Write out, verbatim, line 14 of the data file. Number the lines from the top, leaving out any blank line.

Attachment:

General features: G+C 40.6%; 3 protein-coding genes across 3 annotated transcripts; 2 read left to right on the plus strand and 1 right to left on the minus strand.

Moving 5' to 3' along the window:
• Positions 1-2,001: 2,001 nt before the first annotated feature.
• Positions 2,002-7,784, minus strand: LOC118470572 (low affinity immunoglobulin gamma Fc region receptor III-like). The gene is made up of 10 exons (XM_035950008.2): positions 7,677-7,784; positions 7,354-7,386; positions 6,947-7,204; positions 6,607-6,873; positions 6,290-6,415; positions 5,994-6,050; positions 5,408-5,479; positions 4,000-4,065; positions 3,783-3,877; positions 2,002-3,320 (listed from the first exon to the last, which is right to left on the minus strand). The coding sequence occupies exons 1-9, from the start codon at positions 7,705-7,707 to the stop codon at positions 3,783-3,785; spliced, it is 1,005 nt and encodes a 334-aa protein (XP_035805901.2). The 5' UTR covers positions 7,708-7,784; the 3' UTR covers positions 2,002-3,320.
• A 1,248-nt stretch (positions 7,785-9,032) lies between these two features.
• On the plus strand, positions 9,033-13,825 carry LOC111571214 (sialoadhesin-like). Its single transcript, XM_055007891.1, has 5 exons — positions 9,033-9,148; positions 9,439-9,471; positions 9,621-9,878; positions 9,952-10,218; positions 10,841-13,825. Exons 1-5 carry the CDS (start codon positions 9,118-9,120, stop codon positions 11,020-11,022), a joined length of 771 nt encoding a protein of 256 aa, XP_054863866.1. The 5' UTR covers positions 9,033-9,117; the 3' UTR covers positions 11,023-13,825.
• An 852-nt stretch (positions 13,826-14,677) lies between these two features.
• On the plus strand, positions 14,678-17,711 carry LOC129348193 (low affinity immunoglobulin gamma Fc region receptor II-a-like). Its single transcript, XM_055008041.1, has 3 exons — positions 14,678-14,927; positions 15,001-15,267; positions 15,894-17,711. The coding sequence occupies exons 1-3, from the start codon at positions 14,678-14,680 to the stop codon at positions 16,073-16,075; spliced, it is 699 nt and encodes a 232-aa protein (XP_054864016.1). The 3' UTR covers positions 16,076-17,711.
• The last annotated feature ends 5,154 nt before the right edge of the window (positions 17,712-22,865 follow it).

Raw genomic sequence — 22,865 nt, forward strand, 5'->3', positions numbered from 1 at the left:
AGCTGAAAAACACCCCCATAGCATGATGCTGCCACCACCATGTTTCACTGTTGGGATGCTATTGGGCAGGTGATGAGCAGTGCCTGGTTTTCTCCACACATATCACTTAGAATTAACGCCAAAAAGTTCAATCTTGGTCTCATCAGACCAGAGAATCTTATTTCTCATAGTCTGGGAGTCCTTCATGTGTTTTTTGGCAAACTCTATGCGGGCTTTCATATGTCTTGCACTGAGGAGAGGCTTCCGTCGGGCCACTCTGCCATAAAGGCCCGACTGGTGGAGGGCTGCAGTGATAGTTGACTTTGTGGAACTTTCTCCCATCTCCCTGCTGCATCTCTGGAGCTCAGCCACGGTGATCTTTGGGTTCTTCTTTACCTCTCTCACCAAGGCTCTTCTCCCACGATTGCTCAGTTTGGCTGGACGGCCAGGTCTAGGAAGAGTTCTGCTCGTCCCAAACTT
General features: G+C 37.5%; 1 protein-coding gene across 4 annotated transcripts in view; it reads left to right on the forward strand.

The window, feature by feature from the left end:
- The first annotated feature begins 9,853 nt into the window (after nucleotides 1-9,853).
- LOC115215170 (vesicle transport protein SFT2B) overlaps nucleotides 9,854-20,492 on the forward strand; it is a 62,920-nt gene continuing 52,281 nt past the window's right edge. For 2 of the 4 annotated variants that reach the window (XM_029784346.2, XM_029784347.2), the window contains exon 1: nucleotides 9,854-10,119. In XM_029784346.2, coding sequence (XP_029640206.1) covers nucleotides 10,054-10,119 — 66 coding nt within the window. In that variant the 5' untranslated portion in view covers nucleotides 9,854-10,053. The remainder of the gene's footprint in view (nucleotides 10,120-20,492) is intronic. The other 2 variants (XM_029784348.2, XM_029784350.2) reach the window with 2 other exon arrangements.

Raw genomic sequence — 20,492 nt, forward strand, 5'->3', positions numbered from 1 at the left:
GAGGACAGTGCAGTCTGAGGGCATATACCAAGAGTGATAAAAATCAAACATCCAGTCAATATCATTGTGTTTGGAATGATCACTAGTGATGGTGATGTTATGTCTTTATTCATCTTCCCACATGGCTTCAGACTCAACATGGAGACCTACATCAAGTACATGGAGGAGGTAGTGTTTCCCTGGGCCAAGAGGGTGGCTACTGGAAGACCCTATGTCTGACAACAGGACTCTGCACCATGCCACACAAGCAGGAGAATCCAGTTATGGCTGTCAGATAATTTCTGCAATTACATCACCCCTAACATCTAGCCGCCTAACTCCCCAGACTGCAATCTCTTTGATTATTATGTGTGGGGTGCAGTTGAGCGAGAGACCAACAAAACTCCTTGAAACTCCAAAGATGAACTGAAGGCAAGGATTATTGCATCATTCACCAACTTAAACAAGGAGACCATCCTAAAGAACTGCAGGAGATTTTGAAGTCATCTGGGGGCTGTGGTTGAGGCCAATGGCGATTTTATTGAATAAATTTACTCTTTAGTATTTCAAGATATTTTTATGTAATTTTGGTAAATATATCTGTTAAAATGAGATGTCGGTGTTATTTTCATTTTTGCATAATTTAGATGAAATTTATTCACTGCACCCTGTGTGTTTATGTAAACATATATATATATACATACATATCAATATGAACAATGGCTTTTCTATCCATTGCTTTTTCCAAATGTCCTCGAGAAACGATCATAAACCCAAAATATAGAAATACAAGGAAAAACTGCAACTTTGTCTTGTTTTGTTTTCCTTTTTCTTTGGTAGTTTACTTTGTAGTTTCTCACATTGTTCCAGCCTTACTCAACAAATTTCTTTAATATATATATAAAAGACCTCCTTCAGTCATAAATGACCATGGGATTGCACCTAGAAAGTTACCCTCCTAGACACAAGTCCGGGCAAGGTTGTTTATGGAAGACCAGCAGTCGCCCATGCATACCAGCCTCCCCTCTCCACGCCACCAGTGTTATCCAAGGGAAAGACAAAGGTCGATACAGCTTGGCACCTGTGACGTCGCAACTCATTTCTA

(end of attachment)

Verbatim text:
- The first annotated feature begins 9,853 nt into the window (after nucleotides 1-9,853).